Characterization of Austenitic Stainless Steels Deformed at Elevated TemperatureReport as inadecuate

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Metallurgical and Materials Transactions A

pp 1–14

First Online: 17 July 2017Received: 30 September 2016


Highly alloyed austenitic stainless steels are promising candidates to replace more expensive nickel-based alloys within the energy-producing industry. The present study investigates the deformation mechanisms by microstructural characterization, mechanical properties and stress–strain response of three commercial austenitic stainless steels and two commercial nickel-based alloys using uniaxial tensile tests at elevated temperatures from 673 K 400 \^{\circ }\C up to 973 K 700 \^{\circ }\C. The materials showed different ductility at elevated temperatures which increased with increasing nickel content. The dominating deformation mechanism was planar dislocation-driven deformation at elevated temperature. Deformation twinning was also a noticeable active deformation mechanism in the heat-resistant austenitic alloys during tensile deformation at elevated temperatures up to 973 K 700 \^{\circ }\C.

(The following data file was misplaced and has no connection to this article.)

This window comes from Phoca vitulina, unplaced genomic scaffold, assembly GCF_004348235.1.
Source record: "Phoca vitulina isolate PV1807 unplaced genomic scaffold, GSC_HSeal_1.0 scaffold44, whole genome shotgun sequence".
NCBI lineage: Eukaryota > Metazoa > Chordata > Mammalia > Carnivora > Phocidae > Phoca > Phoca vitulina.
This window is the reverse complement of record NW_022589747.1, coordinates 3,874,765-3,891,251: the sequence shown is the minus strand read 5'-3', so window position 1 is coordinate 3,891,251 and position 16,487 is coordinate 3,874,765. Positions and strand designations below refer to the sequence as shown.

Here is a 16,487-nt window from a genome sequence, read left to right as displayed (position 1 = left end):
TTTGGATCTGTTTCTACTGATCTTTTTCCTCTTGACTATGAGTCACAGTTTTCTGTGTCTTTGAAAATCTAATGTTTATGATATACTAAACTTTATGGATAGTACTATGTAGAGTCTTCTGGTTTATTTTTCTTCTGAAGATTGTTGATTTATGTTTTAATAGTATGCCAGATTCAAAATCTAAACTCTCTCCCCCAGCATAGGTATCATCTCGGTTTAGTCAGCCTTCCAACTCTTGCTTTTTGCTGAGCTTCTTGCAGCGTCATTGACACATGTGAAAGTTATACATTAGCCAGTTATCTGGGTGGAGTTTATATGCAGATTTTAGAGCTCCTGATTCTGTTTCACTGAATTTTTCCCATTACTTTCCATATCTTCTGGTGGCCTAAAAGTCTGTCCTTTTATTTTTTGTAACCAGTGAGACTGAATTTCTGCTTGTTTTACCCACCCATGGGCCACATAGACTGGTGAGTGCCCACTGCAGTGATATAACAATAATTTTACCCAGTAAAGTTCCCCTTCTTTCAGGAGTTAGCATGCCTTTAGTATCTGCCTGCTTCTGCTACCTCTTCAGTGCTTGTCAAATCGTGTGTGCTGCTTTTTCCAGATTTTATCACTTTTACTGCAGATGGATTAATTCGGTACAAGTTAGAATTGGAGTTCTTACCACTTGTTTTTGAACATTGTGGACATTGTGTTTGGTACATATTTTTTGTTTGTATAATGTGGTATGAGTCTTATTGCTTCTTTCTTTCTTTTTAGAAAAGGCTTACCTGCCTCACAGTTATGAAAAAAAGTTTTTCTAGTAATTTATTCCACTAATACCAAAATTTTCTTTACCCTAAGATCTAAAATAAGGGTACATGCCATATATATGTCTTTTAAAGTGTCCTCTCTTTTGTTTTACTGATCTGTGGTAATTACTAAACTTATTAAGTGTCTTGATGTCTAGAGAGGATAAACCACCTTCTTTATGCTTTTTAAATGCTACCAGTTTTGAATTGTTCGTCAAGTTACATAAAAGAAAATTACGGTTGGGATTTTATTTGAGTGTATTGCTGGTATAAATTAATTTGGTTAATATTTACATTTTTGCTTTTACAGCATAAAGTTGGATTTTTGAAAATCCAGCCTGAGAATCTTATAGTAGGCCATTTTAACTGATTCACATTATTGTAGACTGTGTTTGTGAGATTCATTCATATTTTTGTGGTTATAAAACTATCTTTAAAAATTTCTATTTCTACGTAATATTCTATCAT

Manuscript submitted September 30, 2016.

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Author: Mattias Calmunger - Guocai Chai - Robert Eriksson - Sten Johansson - Johan J. Moverare


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